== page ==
using UnityEngine;

public class TestObject : MonoBehaviour
{
	public int ID;
	public string olderData;
}

And then create an IDSetter class similar to this one:

IDSetter.cs

using UnityEngine;
using System.Collections.Generic;
using UnityEditor.SceneManagement;
using UnityEditor;

public class IDSetter : MonoBehaviour {
    
    [MenuItem("Tools/Set IDs")]
    public static void SetIDs()
    {
        // Go though each of scenes included in the build
        foreach (EditorBuildSettingsScene scene in EditorBuildSettings.scenes)
        {
            
            EditorApplication.OpenScene(scene.path);
            
            // Find all the objects you want to set the ID for
            var objects = FindObjectsOfType<TestObject>();
            for (int id = 0; id < objects.Length; ++id)
            {
                objects[id].ID = id;
            }

            // Save the modified scene
            EditorSceneManager.MarkSceneDirty(EditorSceneManager.GetActiveScene());
            EditorSceneManager.SaveScene(EditorSceneManager.GetActiveScene());
        }

    }
}

This will add a button to the Unity top menu “Tools -> Set IDs”. When you press it - the SetIDs method will be executed and will set unique IDs to each object in each scene added to Build Settings.

Warning: We don’t recommend doing this without making some sort of a backup beforehand. We ourself host our project on github.com and could easily revert back if something went wrong.

Recording the solution is as simple as just toggling a checkbox in one of the scripts and then playing the level normally. For each line created - we remember the time since level startup and two object IDs, between which the line was created.

If you complete the level successfully and get a perfect result –– it will be saved and will be used for replays. After modifying the levels we can just re-record the solution and it will work once again. But what if the level was modified but the new solution wasn’t re-recorded you might ask - well, we will address this question in the next article.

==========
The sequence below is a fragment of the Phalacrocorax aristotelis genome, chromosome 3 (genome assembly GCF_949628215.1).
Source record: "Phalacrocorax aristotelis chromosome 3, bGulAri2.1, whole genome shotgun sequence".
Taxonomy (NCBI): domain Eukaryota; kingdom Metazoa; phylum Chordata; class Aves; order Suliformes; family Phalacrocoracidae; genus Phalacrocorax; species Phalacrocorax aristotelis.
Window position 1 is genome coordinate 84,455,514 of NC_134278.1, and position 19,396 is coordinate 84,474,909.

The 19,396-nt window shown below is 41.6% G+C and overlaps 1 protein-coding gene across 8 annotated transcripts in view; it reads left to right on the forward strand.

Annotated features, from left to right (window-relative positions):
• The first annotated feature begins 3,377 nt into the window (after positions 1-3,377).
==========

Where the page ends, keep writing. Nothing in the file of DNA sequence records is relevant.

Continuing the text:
When we then show the solution, we create a transparent wide line (we’ve been using Vectrosity), that shows how you should link the crystals at this moment of time. To help the player get ready for creating a line - the line blinks and changes its color at the moment it should be built.

Sidenote: We have analytics in the game looking at how many tries it takes to complete each level so that we know their real difficulty and can alter the game appropriately if needed. But when sending data to the analytics we need to separate level completions that were made using solution from the normal ones. It may sound obvious now, but this is one of those things you might forget before release.

Having a separate ratio of completions to losses for the “with solution” attempts also allows us to see if some recorded solutions are hard to follow and we will need to remake them or alter the levels somehow.

Final Thoughts

Having a way for players to not get stuck on any particular level is huge. Not already having a unique ID for each object (when dozens of levels already were created) is not a problem. And with the help of tools like Newtonsoft JSON we could quickly save and load solutions for the levels.

There are a lot more game design applications for a thing like this, we’ve just shown the one we've used for our game.

If you liked this article and would like to see more like this one, or just catch the next article in this series - you can subscribe to Let’s Make a Game.